I started the journey to improve my pronunciation nearly five years back, motivation being that communication skill, unlike other skills with short shelf lives, is going to be useful for the rest of my life. And if it’s going to matter for so long, then why not be good at it. I’ve articulated this reasoning in detail in the first point in the post on why strong communication skills in English are important for your career and otherwise.

When I started, I had no target in mind. I had no process to follow, but I developed one in due course. Fast forward few years, I’ve corrected my pronunciation of more than 3,400 words and proper nouns (basically, names) in a way that is not academic, not decorative. These pronunciations have become second nature to my speech.

Because they’ve become second nature, I can use correct pronunciations of these words on the fly, without pausing while speaking. And I can spot mispronunciations among even news anchors and other proficient speakers of English subconsciously. (‘Subconsciously’ because when watching television news, I, like anybody else, pay attention to the content and visuals, and not to pronunciation of individual words.)

Although I’ve been on this journey for more than five years, nearly 90 percent of 3,400+ words were picked in the first 15 months itself. In the initial months, I actively hunted for such words and, moreover, more words flew in naturally as I had a historical backlog of thousands of mispronounced words. BTW, even in the initial months, the work was breeze (it took me just few hours a month). Now, I come across just 1-2 words every month, which is no work.

Well, I narrated this not for self-glorification, but to tell you that any motivated person can do it.

The process I followed

The process I followed to improve my pronunciationImage by Hello I’m Nik 🇬🇧 on Unsplash

Note that this process has been explained in some detail in the post on how to improve pronunciation. I recommend you read it for better understanding of the process. For example, you’ll find in the post that you may skip few steps to make the process more sustainable, sacrificing of course some degree of effectiveness. That’s a tradeoff you can make.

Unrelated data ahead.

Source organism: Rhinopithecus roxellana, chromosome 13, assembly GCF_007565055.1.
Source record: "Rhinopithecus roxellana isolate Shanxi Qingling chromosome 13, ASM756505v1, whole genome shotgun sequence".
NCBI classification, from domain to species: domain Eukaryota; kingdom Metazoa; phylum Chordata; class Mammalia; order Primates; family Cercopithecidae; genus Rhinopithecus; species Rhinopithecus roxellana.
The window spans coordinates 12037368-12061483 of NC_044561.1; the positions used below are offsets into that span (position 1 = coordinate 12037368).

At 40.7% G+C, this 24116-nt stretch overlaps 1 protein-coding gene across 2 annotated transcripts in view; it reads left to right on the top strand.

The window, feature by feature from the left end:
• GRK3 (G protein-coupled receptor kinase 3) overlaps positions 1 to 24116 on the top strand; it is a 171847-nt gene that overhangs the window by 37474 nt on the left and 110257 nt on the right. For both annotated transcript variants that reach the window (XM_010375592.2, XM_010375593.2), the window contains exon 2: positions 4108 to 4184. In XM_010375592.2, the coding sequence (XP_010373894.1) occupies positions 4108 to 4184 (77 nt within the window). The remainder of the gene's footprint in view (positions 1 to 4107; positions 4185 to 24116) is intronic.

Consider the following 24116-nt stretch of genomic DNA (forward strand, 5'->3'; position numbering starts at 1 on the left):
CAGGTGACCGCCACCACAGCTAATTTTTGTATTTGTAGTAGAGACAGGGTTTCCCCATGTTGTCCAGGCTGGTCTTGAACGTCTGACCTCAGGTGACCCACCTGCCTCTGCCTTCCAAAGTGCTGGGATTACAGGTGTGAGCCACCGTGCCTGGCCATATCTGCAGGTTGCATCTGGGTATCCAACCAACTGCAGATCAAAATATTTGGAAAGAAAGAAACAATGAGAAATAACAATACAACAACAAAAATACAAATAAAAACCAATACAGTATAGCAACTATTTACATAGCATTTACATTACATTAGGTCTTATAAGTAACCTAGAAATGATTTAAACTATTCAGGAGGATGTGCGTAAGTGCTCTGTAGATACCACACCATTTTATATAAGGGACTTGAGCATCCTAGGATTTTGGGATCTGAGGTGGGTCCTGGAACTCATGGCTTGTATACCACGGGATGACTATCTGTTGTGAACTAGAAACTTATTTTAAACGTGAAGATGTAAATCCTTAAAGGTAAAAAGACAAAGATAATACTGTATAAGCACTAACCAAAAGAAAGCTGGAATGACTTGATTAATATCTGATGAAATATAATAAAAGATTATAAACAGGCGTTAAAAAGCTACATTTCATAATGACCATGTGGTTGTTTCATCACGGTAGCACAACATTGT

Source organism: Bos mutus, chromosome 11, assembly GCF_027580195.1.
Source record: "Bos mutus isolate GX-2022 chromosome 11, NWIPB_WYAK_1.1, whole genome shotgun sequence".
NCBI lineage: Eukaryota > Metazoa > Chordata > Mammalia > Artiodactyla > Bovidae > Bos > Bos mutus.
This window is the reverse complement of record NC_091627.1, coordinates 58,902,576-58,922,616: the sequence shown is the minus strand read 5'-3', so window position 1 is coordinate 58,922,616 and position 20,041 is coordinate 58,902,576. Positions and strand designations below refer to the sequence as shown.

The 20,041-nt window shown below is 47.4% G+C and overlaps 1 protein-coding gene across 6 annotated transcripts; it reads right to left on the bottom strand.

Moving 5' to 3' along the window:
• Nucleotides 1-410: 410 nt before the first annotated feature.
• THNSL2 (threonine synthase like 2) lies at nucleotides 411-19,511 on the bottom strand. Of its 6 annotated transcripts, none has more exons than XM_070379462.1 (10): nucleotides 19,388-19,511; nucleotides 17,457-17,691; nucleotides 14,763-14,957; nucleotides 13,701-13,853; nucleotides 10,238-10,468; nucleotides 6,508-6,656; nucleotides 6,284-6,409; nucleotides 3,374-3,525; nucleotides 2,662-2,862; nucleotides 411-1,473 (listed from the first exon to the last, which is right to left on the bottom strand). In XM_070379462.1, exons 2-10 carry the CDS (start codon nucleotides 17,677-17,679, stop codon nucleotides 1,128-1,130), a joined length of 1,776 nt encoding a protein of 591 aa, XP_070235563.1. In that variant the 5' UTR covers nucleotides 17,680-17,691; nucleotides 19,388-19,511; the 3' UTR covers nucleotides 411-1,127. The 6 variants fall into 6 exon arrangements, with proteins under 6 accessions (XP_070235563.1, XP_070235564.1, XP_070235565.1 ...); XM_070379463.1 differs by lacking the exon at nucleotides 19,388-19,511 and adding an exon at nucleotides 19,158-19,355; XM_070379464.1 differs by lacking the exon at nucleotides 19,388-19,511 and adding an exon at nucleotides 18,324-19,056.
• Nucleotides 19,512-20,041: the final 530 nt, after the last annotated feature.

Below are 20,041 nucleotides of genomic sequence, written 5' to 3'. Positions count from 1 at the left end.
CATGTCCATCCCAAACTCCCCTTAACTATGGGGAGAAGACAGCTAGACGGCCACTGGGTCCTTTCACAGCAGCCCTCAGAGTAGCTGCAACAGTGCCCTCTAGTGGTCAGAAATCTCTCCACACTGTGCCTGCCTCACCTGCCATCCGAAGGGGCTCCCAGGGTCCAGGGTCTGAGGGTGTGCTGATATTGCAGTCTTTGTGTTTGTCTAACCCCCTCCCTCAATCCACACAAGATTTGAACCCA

1. Note down difficult-to-pronounce words

I identify words I’ve been mispronouncing for ages when I find a person of authority pronouncing a word different from how I do. The difference is a clear signal that I’m likely mispronouncing the word. I quickly listen to the pronunciation of such words on an online dictionary such as dictionary.com or Cambridge English Dictionary to confirm the signal, and more often than not I find that I had been mispronouncing.

I note such words down on an Excel Sheet till they count 46. The reason for waiting till 46 is that I use a physical flashcard which can accommodate 46 words and their pronunciations. (You may go with far less number of words than 46.)

2. Copy-paste pronunciations and speak them out few times

Once I’ve 46 words, I listen to the pronunciation of each word, speak the word out few times to practice my vocal cords, and copy-paste its non-phonetic pronunciation in the Excel sheet in front of the corresponding word.

My Excel sheet looks something like this:pronunciation flashcard

Within an hour or so of completing this exercise, I cover the pronunciations and, looking at only the words as prompts, pronounce the words loudly. Since the sounds I listened to from the online resource are still fresh, it’s important to take this step early. If you get few pronunciations wrong, speak them out loud again few times.

3. Follow Spaced Repetition

I repeat the process (looking at only the words and pronouncing) the next day. Then after a week, a month, and three months. Each time, repeat pronunciations you get wrong. This, also called Spaced Repetition, is the best way to embed something in your long-term memory.

You may be thinking that repeating the list so many times can be so time consuming.

It’s not.